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Can Utah join BYU in running the table in this short, crazy football season?

SHARE Can Utah join BYU in running the table in this short, crazy football season?

Utah Utes defenders bring down UCLA Bruins running back Joshua Kelley (27) as Utah and UCLA play a Pac-12 game in Salt Lake City at Rice-Eccles Stadium on Saturday, Nov. 16, 2019. Utah won 49-3.

Scott G Winterton, Deseret News

SALT LAKE CITY — A lot of folks around here are talking about the BYU football team running the table this year, following two dominating performances so far with what looks to be a powder-puff schedule the rest of the way.

Unless more games are added to the Cougars’ schedule, they appear to have just one challenging game left, the Oct. 16 contest on the road against Houston, a mystery team that has already had five games canceled and won’t play its first game until Oct. 8. Otherwise, the Cougs have a bunch of teams like Texas State and North Alabama to worry about.

With the Cougars’ rivals up the road joining the rest of college football with the Pac-12’s recent decision to play ball, the question is, can the Utah football program begin to think about an undefeated regular season?

It sounds crazy, but hear us out.

1) The Pac-12 is down this year

There are no great teams in the league (are there ever, you might cynically ask). Oregon is supposed to be the best, the only ranked team in the latest AP poll, at No. 14, down from No. 9 in the preseason poll. But the Ducks have recently lost four players who opted out for the NFL Draft, including Outland Award winner and former Utah prep star Penei Sewell, and they’ll be breaking in a new quarterback with Justin Herbert now in the NFL.

USC has recently lost some top players, and also lost most of the last two months with little, if any practice time due to school and state regulations.

Washington lost its head coach Chris Petersen and quarterback Jacob Eason along with its top running back and receivers.

Stanford is trying to rebound from a 4-8 season and lost quarterback K.J. Costello, who is already breaking records at Mississippi State under new coach Mike Leach.

Washington State lost its head coach (Leach) and two good quarterbacks, while Colorado also has a new coach and quarterback.

Cal might be the only team in the league better than last year and Arizona State could be pretty good.

2) A favorable schedule

The new schedule is supposed to come out within the next couple of days, but last week Utah athletic director Mark Harlan revealed the Pac-12 plans to keep the same division lineups that were on the original schedules. That means the Utes would play USC and Arizona at home and Colorado, UCLA and Arizona State on the road.

That’s a good slate for the Utes, who have been able to beat USC at home most years, including the last three times they’ve met in Salt Lake City.

Arizona shouldn’t be a problem, although the Wildcats have some talented young players. UCLA looks like a mess right now, not working out at all the last couple of months and having one of the worst defenses in the league returning.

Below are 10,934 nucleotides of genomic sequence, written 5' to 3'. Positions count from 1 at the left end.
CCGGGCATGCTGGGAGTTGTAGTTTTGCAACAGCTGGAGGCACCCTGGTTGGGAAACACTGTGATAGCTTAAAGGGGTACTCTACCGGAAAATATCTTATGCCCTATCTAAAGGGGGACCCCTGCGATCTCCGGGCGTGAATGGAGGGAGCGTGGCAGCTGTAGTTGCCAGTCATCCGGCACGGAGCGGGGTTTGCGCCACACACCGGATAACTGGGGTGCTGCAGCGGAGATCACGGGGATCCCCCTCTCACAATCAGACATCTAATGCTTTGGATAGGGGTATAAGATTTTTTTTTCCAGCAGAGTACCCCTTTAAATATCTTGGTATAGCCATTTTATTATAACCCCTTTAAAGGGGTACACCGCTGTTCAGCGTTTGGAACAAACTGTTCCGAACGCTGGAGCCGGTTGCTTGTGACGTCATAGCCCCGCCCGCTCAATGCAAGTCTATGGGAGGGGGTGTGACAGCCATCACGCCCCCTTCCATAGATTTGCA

Colorado lost its coach, Mel Tucker to Michigan State, and will be breaking in a new coach, Karl Dorrell, as well as a new quarterback after Steven Montez graduated. The Ute have won three of the last four games in Boulder.

The biggest problem on the Utes’ schedule will be the game at Arizona State. The Sun Devils lost their running back and top two receivers, but do have Jayden Daniels back at quarterback. The Utes handed the Sun Devils their worst defeat last year (21-3), but otherwise, ASU was in every game, never losing by more than 10 points. 

As for the crossover game, if the Pac-12 keeps its original schedule, Utah will play a home game against one of three Pac-12 North teams that have three division home games — either Washington State, Oregon State or Cal. Of the three, Cal would be the biggest challenge.

3) More practice time

Even though they haven’t been participating in full-blown practices, the Utes have still been working out on campus, lifting weights and doing some practicing with social distancing throughout much of the summer and fall. Meanwhile the four California schools have been limited to almost no practice time due to state regulations, as have the Oregon schools. Some schools, like Stanford, haven’t even had athletes on campus. When the season was shut down in August, Washington gave its players three weeks off and Washington State also excused its players for a couple of weeks. So the Utes along with the Arizona schools already have a good head start on the rest of the league. 

4) More stability

While the Utes lost a lot of players from last year’s 11-3 team that was in the national championship mix until a late collapse, they’ve been able to hold onto all of their playersthrough the summer, according to coach Kyle Whittingham in his most recent media press conference.

Other schools haven’t been so lucky. USC has lost a top offensive lineman and top defensive lineman, who chose to get ready for the NFL draft, Oregon lost four players to the draft as mentioned, while Washington lost a couple as did Stanford.

Now you’re probably asking, what about returning players? It’s true Utah lost a bunch of top players from last year, but their offense might be better than last year if Jake Bentley is as good as advertised, with Britain Covey back to full strength, most of the top receiving corps back and four returning offensive linemen opening holes for some talented young running backs. The question is defense, but Whittingham always seems to find a way to succeed on that side of the ball.

It’s unlikely the Utes can put together their third unbeaten season in the past 16 years, especially if you include a possible league championship game and bowl game. But perhaps getting six regular-season wins in this crazy year isn’t that crazy.